• If you change the prices for one partner in the header, you will then modify its behavior vs other partners. As an example, if you increase its floors, then you will lower the number of bids that the partner makes (it is only allowed to bid “high”, so it bids less in volume), and you will reallocate the revenue among all other partners and the primary SSP, making it complicated to understand the impact of the change.

The obvious conclusion to us is that when playing with prices, you have to comply with one basic rule: use the same floors for each header partner and within the primary SSP.
Having said that, while the rule is a good way to avoid making mistakes, there are some situations when breaking it might make sense:

  • Hint #1: you might be willing to increase floors in your primary SSP. The usual rule would be to adjust floors in the similar manner in the Header. Still if “you know” that an increase of floor in the primary SSP will actually increase the revenue generated from that SSP and if you leave floors in the header unchanged (i.e. lower than in the primary SSP), you will increase as well the revenue of the header due to the lack of competition on low bids from the primary SSP. Hence a win win effect!
  • Hint #2: if one of your Header partners is running 2nd price auctions, and is not generating enough revenue (potentially because it is bidding too low)… then increasing its floors is a good way to increase the price pressure and the competitiveness of this partner vs. others.

As you may notice, those 2 examples have to be taken cautiously for they can drive negative results if not managed properly. When you start to decorrelate prices in the header and your primary SSP, we strongly recommend that you have proper monitoring tools in place to measure the impact and adjust if necessary.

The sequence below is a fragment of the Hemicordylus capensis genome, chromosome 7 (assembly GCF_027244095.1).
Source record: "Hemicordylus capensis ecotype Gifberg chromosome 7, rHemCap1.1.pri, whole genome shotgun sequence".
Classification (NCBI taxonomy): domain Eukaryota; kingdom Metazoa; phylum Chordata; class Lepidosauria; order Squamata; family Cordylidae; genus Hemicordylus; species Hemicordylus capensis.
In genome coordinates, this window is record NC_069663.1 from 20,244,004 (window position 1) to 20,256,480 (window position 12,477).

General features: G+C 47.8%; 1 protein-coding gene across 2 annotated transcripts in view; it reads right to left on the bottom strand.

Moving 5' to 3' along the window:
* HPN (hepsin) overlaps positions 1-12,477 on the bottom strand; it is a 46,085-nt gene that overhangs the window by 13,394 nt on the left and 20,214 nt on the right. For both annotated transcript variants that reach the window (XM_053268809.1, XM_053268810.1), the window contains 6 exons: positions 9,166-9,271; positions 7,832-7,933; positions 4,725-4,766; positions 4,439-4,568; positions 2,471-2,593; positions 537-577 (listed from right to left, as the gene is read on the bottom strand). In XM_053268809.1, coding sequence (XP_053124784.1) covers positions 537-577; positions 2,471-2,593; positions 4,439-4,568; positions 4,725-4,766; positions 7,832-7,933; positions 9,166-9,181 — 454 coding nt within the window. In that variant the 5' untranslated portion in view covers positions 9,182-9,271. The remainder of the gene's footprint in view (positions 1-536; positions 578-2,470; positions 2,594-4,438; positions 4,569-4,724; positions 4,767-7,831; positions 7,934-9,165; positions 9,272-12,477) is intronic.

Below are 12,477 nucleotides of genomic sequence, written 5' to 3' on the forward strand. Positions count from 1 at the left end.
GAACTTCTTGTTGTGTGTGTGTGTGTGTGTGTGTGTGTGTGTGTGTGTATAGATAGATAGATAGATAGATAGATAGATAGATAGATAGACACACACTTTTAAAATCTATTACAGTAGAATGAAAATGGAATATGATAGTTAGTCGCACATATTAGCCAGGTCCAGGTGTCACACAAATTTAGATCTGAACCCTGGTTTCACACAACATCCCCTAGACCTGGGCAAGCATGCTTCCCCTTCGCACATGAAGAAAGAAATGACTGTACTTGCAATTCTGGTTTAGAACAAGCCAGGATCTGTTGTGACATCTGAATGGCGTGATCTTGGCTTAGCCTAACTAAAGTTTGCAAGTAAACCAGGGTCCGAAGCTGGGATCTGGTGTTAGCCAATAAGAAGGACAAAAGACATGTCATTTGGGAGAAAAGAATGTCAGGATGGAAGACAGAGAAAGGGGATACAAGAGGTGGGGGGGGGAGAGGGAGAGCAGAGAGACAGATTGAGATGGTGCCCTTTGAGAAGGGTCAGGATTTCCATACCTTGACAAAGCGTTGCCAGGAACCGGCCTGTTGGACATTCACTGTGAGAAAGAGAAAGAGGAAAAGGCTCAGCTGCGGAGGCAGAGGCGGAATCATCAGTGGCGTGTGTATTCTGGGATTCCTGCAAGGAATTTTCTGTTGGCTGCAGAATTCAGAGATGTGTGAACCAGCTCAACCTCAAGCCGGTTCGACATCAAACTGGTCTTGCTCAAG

To be more precise, when we talk about monitoring the impact of a price change, you have to work on two different levels:

  1. After a price change, there will be an immediate effect of rebalancing revenue across your stack: between the header and your primary SSP (if not direct campaigns) and between header partners themselves. Make sure to understand how revenue, cpm and volume are moving around.
  2. Another impact will be how buyers react. In a header bidding set-up, changing prices can have an effect on how buyers behave, and decide to spend on one platform rather than others. If a buyer detects that one partner is cheaper than others then it might focus most, if not all, of its spending towards that partner. Call that a “cheap route”. To avoid cheap routes, a good rule of thumb is to avoid too big gaps between prices on the different partners and your primary SSP. To monitor such issues in your pricing strategy, the best is to have a holistic analytics product mapping all your buyers across your stack.

If you have any questions/comments, please reach out / request a product test!

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5 golden rules for header bidding client side header bidding header bidding prices management setup header bidding